Nintendo's moving production of the Nintendo Switch , at least partially, from China to Vietnam.

The move is a direct response from Nintendo a major electronics maker to the ongoing trade war between the United States and China .

A Nintendo spokesperson told Reuters that the production shift is scheduled to begin this summer, and is a measure of "diversifying risks" rather than skirting potential tariff increases related to the trade war.

Nintendo Switch
Nintendo Switch
Nintendo

Nintendo is the first of the three major game console makers which includes Nintendo, Sony, and Microsoft to move production out of China due to the potential for increased tariffs on goods produced in China.

In a surprise move, the three competitors collaborated on a joint letter to the United States government in late June.

"While we appreciate the Administration's efforts to protect US intellectual property and preserve US high-tech leadership," the letter says, "the disproportionate harm caused by these tariffs to US consumers and businesses will undermine not advance these goals."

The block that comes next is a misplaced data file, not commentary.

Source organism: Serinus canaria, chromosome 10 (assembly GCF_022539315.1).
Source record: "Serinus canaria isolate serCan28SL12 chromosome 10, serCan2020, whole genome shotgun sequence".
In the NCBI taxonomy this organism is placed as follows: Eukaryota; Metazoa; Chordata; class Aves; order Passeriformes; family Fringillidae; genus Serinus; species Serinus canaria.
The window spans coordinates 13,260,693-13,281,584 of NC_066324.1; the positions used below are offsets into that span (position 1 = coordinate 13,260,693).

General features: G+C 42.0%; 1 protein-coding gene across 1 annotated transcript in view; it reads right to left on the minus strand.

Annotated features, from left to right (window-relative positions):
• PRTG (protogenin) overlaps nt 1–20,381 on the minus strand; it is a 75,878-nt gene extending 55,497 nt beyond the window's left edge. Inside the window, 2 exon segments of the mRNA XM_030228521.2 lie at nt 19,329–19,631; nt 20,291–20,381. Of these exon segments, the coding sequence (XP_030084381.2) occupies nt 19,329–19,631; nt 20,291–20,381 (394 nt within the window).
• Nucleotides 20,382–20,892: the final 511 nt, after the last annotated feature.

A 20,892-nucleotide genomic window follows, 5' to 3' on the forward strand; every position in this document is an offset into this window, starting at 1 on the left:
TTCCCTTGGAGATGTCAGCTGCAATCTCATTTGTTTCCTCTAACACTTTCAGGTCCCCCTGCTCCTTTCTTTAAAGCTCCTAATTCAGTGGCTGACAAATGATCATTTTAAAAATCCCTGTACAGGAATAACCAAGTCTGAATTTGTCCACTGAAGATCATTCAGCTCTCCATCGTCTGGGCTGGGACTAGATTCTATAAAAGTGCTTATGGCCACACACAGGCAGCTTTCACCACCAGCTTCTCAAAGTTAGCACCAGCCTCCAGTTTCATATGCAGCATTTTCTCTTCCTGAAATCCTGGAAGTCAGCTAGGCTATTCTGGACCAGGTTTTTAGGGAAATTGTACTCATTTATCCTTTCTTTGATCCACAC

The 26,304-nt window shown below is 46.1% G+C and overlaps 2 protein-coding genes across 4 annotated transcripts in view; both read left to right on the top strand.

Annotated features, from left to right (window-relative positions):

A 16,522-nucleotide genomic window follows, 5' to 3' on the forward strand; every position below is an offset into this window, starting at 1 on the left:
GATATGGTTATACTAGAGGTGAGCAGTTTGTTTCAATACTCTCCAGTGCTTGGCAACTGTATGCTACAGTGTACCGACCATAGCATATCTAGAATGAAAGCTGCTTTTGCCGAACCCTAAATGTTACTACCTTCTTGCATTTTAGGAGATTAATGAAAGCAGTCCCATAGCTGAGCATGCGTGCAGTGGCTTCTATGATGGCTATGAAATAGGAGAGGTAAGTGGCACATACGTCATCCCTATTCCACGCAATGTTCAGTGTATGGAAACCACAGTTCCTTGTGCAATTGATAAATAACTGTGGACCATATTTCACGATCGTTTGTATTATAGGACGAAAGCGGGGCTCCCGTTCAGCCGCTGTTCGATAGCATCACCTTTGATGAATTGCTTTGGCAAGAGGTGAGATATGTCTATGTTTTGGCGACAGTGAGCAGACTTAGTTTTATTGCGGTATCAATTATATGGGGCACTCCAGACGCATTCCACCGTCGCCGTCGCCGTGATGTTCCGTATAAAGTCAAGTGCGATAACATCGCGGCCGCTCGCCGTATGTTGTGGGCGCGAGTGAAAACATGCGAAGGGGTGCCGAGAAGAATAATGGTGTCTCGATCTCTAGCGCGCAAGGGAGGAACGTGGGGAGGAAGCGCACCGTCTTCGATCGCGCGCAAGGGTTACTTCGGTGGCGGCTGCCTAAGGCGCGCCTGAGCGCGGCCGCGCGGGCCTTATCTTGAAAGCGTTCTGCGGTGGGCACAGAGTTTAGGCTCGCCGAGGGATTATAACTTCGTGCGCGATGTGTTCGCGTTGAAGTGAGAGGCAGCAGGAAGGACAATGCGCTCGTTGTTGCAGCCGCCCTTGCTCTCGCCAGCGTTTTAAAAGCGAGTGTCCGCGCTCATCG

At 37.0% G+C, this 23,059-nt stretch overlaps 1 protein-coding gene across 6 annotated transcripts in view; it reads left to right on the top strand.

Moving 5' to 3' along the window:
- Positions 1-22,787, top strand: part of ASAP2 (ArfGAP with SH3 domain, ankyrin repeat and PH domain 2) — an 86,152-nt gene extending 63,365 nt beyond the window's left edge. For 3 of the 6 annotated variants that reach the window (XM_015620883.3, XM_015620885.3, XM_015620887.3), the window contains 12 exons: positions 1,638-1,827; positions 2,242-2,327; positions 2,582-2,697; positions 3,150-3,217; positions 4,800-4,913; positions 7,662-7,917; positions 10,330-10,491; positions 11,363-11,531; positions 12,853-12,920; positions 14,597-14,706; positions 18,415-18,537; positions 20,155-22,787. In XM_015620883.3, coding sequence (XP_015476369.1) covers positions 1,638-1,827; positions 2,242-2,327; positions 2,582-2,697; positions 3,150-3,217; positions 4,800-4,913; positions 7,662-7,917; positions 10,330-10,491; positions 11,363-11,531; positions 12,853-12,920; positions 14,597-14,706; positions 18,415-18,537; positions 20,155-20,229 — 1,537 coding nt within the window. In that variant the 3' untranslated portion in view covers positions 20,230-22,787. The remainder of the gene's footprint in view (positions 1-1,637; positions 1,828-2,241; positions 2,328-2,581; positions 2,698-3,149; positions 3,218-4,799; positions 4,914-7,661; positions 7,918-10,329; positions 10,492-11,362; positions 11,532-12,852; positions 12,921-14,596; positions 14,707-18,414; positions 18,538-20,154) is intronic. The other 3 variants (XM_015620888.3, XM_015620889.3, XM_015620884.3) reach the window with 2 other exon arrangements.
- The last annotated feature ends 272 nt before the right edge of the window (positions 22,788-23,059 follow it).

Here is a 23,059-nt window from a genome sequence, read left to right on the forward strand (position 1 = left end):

Read more: THE TECH COLD WAR: Everything that's happened in the new China-US tech conflict involving Google, Huawei, Apple, and Trump

The tariffs imposed on goods imported from China were set to increase under a proposal from President Donald Trump. Under the Trump administration's proposed tariffs on $200 billion worth of Chinese goods, game-console makers would face a 25% tariff, an increase from the existing 10% rate.

trump xi
trump xi
NICOLAS ASFOURI/AFP/Getty Images

Those increases were halted on June 29 following a meeting between Trump and Chinese president Xi Jinping on the sidelines of the G20 summit in Japan.

Still, amid uncertainty in relations between the US and China, many major tech companies which rely on Chinese manufacturing are either putting together plans or outright enacting plans to move production elsewhere .

NOW WATCH: Watch Apple's 2019 WWDC event in 11 minutes

See Also:

SEE ALSO: Amazon, Microsoft, and Google plot to pull product manufacturing out of China, deepening the cold war engulfing tech